The ethical implications of such claims to performativity is explored through Perpich’s discussion of rhetoric. By referring to Michele Le Doeuff’s attention to the peculiar role of images within philosophical discourse, Perpich turns towards a formulation of the aesthetics at work within Levinas. In Levinas’s direct rejection of rhetorical strategies of speech and text (it aims at something, to “trick” or persuade by conviction) as unethical, Perpich asks “What are we to make of this philosophy that denigrates rhetoric as the opposite of ethical language and ethics itself, and simultaneously relies precisely on a figure or trope to express the central notion in virtue of which the ethical relationship is to be understood?” (117) The image (of the face) within Levinas seems to account for what philosophical discourse cannot provide, what emerges from and evades language, acting both as an organizing principal central to ethics and as that which always puts this very thing at risk. In quoting Le Doeuff, Perpich writes that imagery “occupies the place of theory’s impossible.”, “expressing something that the system needs to express, but cannot justify in its own terms.” (119) Perpich’s discussion of this inevitable collapse into the limitations of language and the implications for how we are to engage with the Other’s alterity both on the level of the theoretical (forms, concepts) and the practical (the ethical) is articulated through considering the shifting role of singularity within Levinas’ thought.

In roughly outlining the general trajectory of Levinas’s movement towards a fully developed constitution of singularity, Perpich notes that it wasn’t until the 1950’s that Levinas introduced the primacy of irreducible alterity and the asymmetrical relation it produces. The primary issues for Perpich in the figure of the face are ones that involve the epistemological conditions of singularity, the basic question being, how can we recognize (know) the other as such if we do not possess the faculties of cognition that presuppose knowing? Moreover, how can we realize Levinas’s ethical claims if the form (rhetoric, discourse) he proposes them through remains primarily unethical? In Perpich’s final note she returns to the fundamental inquiry that structures her essay, she writes, “This [refers to the questions above] is the central methodological and ethical problem posed to us by Levinas’s philosophy and reflected through the necessary contradiction of a face that represents the impossibility of its own self-representation.” (120) It seems that while Perpich attempts, through a methodological process of deduction, to locate the problematics that attend singularity throughout Levinas’s work, she nevertheless arrives back at the contradictions that haunt Levinas’ notion of the face. This, however, is a testament not only to the fundamental unresolvability of these tensions, but also to the necessity of these tensions, that “work for and against” Levinas’s philosophical position.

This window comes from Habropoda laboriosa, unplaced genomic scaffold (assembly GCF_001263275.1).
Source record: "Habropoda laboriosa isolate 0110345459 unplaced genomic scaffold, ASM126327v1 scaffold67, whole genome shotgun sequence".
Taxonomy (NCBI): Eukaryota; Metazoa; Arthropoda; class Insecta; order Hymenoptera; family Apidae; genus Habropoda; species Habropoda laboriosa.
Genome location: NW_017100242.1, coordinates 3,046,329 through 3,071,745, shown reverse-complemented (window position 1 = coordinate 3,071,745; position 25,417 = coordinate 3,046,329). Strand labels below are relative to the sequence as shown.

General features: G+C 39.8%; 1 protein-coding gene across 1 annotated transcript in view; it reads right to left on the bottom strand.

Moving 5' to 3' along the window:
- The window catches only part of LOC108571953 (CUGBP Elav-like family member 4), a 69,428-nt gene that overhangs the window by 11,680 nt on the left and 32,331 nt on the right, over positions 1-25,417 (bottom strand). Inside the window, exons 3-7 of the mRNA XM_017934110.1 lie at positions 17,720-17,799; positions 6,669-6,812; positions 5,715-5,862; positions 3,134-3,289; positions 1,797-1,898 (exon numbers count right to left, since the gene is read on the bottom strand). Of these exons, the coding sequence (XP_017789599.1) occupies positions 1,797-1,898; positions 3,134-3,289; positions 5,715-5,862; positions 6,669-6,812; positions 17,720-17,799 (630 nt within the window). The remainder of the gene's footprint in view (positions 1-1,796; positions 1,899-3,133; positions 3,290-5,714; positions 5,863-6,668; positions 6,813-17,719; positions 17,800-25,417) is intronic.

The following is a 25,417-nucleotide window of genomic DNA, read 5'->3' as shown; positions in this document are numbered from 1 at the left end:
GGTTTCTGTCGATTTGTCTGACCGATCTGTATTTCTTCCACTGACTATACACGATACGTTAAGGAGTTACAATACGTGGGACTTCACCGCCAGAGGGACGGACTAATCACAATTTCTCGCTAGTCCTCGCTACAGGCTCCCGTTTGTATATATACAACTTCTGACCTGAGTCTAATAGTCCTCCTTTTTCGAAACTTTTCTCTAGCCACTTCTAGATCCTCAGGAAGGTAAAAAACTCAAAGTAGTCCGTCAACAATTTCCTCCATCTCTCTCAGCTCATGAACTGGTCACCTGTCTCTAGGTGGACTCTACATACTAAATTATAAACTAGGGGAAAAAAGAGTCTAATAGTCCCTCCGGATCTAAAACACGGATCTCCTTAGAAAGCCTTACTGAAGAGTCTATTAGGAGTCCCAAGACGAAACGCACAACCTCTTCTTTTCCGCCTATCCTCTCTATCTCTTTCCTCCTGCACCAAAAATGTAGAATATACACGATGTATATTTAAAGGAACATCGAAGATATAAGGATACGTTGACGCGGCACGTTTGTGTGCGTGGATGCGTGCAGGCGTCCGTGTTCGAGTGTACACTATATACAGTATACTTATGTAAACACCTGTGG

About these ads

~ by agjoyce on April 24, 2007.

Leave a Reply

Fill in your details below or click an icon to log in:

WordPress.com Logo

You are commenting using your WordPress.com account. Log Out / Change )

Twitter picture

You are commenting using your Twitter account. Log Out / Change )

Facebook photo

You are commenting using your Facebook account. Log Out / Change )

Google+ photo

You are commenting using your Google+ account. Log Out / Change )

Connecting to %s


Get every new post delivered to your Inbox.

%d bloggers like this: